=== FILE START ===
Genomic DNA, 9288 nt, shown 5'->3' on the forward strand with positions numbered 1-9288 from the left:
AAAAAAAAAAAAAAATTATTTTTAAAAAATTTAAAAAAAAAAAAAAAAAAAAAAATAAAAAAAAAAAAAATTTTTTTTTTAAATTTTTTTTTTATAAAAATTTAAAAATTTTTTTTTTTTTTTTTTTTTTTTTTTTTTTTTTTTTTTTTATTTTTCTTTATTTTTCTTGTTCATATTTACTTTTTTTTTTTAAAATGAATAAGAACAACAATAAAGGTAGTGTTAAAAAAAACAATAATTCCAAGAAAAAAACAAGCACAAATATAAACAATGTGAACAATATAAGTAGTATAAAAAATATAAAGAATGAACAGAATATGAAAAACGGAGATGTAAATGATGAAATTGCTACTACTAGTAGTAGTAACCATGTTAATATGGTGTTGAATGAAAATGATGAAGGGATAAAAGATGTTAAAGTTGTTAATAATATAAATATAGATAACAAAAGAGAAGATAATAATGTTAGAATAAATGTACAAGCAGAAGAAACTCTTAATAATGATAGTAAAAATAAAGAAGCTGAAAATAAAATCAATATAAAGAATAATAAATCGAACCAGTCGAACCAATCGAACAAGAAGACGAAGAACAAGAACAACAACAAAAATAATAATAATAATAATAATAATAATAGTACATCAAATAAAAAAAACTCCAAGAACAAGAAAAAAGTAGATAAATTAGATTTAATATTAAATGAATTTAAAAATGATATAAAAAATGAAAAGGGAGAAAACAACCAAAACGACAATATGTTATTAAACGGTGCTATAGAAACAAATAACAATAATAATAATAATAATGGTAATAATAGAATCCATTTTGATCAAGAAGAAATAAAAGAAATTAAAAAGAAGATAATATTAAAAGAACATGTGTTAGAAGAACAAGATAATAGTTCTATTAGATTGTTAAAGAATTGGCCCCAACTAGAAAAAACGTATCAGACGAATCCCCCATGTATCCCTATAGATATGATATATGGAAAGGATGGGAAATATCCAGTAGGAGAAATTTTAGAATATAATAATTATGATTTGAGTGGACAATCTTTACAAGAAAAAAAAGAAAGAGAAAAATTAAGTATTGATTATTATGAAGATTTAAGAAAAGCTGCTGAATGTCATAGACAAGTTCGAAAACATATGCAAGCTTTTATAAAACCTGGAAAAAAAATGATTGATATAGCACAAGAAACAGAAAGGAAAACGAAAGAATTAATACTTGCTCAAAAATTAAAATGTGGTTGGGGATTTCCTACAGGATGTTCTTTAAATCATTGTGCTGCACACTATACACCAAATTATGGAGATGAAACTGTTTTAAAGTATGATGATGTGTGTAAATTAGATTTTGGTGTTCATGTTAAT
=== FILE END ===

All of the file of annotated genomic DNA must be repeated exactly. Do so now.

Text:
Genomic DNA, 9288 nt, shown 5'->3' on the forward strand with positions numbered 1-9288 from the left:
AAAAAAAAAAAAAAATTATTTTTAAAAAATTTAAAAAAAAAAAAAAAAAAAAAAATAAAAAAAAAAAAAATTTTTTTTTTAAATTTTTTTTTTATAAAAATTTAAAAATTTTTTTTTTTTTTTTTTTTTTTTTTTTTTTTTTTTTTTTTATTTTTCTTTATTTTTCTTGTTCATATTTACTTTTTTTTTTTAAAATGAATAAGAACAACAATAAAGGTAGTGTTAAAAAAAACAATAATTCCAAGAAAAAAACAAGCACAAATATAAACAATGTGAACAATATAAGTAGTATAAAAAATATAAAGAATGAACAGAATATGAAAAACGGAGATGTAAATGATGAAATTGCTACTACTAGTAGTAGTAACCATGTTAATATGGTGTTGAATGAAAATGATGAAGGGATAAAAGATGTTAAAGTTGTTAATAATATAAATATAGATAACAAAAGAGAAGATAATAATGTTAGAATAAATGTACAAGCAGAAGAAACTCTTAATAATGATAGTAAAAATAAAGAAGCTGAAAATAAAATCAATATAAAGAATAATAAATCGAACCAGTCGAACCAATCGAACAAGAAGACGAAGAACAAGAACAACAACAAAAATAATAATAATAATAATAATAATAATAGTACATCAAATAAAAAAAACTCCAAGAACAAGAAAAAAGTAGATAAATTAGATTTAATATTAAATGAATTTAAAAATGATATAAAAAATGAAAAGGGAGAAAACAACCAAAACGACAATATGTTATTAAACGGTGCTATAGAAACAAATAACAATAATAATAATAATAATGGTAATAATAGAATCCATTTTGATCAAGAAGAAATAAAAGAAATTAAAAAGAAGATAATATTAAAAGAACATGTGTTAGAAGAACAAGATAATAGTTCTATTAGATTGTTAAAGAATTGGCCCCAACTAGAAAAAACGTATCAGACGAATCCCCCATGTATCCCTATAGATATGATATATGGAAAGGATGGGAAATATCCAGTAGGAGAAATTTTAGAATATAATAATTATGATTTGAGTGGACAATCTTTACAAGAAAAAAAAGAAAGAGAAAAATTAAGTATTGATTATTATGAAGATTTAAGAAAAGCTGCTGAATGTCATAGACAAGTTCGAAAACATATGCAAGCTTTTATAAAACCTGGAAAAAAAATGATTGATATAGCACAAGAAACAGAAAGGAAAACGAAAGAATTAATACTTGCTCAAAAATTAAAATGTGGTTGGGGATTTCCTACAGGATGTTCTTTAAATCATTGTGCTGCACACTATACACCAAATTATGGAGATGAAACTGTTTTAAAGTATGATGATGTGTGTAAATTAGATTTTGGTGTTCATGTTAAT